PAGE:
Baltimore Orioles: How important are medical results?


First off for clarity’s sake, Matt Kemp‘s situation has nothing to do with the Baltimore Orioles. I just wanted to get that out of the way for the record. However after hearing yesterday that Kemp’s impending trade to San Diego is now being held up due to the perceived results of a physical that he took (in order to consummate the trade). The physical returned the news that Kemp has arthritis in both of his legs.

Mandatory Credit: Joy R. Absalon-USA TODAY Sports

Obviously this brings Orioles fans back to just about this time last year when Grant Balfour was shown the door before he technically even walked through it…due to results of a physical. At the time, most Orioles fans as well as the national media seemed to take the attitude that the Orioles were simply being cheap, and that if there was a problem the Orioles should just take the risk and sign the guy. Obviously if you look at Balfour’s season in 2014, the results speak for themselves.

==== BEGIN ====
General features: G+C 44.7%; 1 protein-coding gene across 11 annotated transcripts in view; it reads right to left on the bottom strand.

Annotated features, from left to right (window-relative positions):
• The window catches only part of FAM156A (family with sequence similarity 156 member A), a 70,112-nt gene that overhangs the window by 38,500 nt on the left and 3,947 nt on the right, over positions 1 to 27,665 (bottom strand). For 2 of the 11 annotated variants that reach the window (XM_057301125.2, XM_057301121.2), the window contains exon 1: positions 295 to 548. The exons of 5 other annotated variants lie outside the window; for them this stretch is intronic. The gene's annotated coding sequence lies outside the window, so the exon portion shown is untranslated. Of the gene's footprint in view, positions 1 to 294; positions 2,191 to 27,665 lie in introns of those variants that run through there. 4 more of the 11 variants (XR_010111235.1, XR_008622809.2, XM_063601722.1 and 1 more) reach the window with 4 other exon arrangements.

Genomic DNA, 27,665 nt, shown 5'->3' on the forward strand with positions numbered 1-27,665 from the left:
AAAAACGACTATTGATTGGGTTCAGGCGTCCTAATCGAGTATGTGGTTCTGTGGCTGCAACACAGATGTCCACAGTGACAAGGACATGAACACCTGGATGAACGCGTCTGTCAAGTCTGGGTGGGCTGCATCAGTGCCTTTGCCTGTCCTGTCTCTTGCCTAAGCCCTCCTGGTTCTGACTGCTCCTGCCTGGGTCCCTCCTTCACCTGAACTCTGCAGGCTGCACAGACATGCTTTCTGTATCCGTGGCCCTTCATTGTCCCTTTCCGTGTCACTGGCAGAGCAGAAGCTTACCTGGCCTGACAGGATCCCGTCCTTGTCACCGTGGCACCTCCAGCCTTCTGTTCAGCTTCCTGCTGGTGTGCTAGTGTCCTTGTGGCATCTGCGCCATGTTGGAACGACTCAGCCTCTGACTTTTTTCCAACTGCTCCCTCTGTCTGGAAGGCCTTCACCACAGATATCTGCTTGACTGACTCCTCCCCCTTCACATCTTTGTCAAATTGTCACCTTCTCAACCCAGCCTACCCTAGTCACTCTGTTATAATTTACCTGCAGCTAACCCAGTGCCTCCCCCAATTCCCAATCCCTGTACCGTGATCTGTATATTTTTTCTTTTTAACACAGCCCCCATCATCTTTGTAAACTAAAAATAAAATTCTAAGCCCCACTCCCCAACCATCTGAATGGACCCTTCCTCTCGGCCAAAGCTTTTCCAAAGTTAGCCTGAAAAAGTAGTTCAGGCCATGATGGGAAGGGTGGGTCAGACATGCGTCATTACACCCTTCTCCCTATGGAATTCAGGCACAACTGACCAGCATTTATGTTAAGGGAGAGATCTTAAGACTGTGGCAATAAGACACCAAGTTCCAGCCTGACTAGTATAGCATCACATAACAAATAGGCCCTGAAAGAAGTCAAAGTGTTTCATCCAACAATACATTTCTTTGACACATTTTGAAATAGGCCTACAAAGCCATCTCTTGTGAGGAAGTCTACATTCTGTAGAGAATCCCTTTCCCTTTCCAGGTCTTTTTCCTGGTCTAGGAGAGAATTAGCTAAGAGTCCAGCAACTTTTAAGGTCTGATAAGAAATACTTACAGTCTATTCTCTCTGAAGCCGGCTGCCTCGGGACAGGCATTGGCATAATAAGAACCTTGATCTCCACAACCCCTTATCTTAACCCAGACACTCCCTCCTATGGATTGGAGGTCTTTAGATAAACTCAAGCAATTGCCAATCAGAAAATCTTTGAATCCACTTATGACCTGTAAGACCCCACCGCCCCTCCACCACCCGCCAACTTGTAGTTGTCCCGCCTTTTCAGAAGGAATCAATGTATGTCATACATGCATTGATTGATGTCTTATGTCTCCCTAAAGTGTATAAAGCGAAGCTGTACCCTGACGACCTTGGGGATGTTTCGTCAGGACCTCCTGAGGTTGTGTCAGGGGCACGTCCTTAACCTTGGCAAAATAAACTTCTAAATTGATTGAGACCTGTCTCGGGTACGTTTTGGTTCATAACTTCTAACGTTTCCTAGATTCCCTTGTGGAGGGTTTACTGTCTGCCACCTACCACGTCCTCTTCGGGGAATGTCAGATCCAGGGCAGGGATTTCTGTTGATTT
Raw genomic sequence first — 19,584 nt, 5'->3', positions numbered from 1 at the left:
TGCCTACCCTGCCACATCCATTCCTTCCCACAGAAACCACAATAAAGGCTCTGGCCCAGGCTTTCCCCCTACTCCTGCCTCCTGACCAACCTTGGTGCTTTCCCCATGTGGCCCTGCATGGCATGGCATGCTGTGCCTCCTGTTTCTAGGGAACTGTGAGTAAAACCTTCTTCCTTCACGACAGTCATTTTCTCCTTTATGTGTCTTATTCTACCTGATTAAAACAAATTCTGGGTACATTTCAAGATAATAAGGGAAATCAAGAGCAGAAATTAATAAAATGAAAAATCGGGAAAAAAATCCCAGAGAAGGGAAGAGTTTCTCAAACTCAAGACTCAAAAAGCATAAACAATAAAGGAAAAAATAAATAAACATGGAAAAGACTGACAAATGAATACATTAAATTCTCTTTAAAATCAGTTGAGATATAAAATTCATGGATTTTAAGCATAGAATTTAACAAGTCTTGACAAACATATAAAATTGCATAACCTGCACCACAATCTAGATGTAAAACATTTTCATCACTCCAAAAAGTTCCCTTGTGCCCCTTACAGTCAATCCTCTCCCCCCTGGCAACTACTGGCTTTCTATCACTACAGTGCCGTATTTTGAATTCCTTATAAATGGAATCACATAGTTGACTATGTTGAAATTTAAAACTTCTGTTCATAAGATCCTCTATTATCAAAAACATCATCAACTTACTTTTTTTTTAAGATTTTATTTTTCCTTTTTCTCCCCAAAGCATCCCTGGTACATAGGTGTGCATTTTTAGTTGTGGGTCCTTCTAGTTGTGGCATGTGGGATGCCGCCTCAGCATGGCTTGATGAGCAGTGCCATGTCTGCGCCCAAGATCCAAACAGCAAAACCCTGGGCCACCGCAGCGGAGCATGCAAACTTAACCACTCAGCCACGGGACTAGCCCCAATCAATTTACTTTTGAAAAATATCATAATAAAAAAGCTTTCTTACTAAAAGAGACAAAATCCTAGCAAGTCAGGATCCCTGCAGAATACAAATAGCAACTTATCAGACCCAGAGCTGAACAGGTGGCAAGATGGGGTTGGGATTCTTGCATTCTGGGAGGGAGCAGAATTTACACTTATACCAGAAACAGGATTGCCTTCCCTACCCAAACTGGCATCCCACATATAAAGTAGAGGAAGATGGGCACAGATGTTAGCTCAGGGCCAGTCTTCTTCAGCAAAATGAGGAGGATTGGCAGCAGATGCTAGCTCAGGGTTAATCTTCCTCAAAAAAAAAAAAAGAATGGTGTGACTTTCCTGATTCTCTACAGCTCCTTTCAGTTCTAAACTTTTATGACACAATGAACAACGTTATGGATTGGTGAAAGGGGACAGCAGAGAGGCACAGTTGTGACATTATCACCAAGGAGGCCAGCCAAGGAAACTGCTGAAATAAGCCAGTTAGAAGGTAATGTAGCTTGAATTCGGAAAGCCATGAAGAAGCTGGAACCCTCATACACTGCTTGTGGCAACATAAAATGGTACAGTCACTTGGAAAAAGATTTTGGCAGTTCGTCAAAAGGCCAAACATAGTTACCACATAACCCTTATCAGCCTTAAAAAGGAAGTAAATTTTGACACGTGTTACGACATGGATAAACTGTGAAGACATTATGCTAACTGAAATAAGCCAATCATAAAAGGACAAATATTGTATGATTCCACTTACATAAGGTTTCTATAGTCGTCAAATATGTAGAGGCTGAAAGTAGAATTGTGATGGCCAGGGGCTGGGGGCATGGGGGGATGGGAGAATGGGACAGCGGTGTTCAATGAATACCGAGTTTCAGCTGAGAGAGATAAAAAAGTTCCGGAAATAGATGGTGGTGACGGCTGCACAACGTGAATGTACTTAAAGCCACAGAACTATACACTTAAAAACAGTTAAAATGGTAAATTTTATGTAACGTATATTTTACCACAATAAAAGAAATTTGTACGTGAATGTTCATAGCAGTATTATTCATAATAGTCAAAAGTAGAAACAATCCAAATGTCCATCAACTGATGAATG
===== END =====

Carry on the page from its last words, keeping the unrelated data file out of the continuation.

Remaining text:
However the fact is that Kemp’s a much higher profile player than Balfour, so this raises an interesting question (which is familiar to Orioles fans). How much stock should be put in these physicals? My personal opinion is that not only should they be taken seriously, but the advice of the doctors should be followed to the word of the law when it comes to these contracts. We’re not talking chump change in these situations. Baseball players and athletes in general make a lot of money. So should the team not have the right to know that everything is right with the world before entering into these deals?

And incidentally, these aren’t regular physicals that a normal doctor would provide. They include all of those aspects and then some. The doctors look at the term of the contract that’s being proposed and give a professional opinion as to whether or not the player’s body will hold up during that time. (That’s why they always get multiple opinions.) And if something is found (such as arthritis) that would jeapordize the deal, the team wouldn’t be doing their due diligence if they didn’t consider altering their plans.

That’s just my take; there are many others who disagree, and that’s okay. But when we’re talking about millions of dollars I don’t think it’s fair to ask the organization to just throw caution to the wind. So I think that the Padres are doing the right thing by thinking twice if they want to make the trade for Kemp. And the same still goes for the Orioles last season.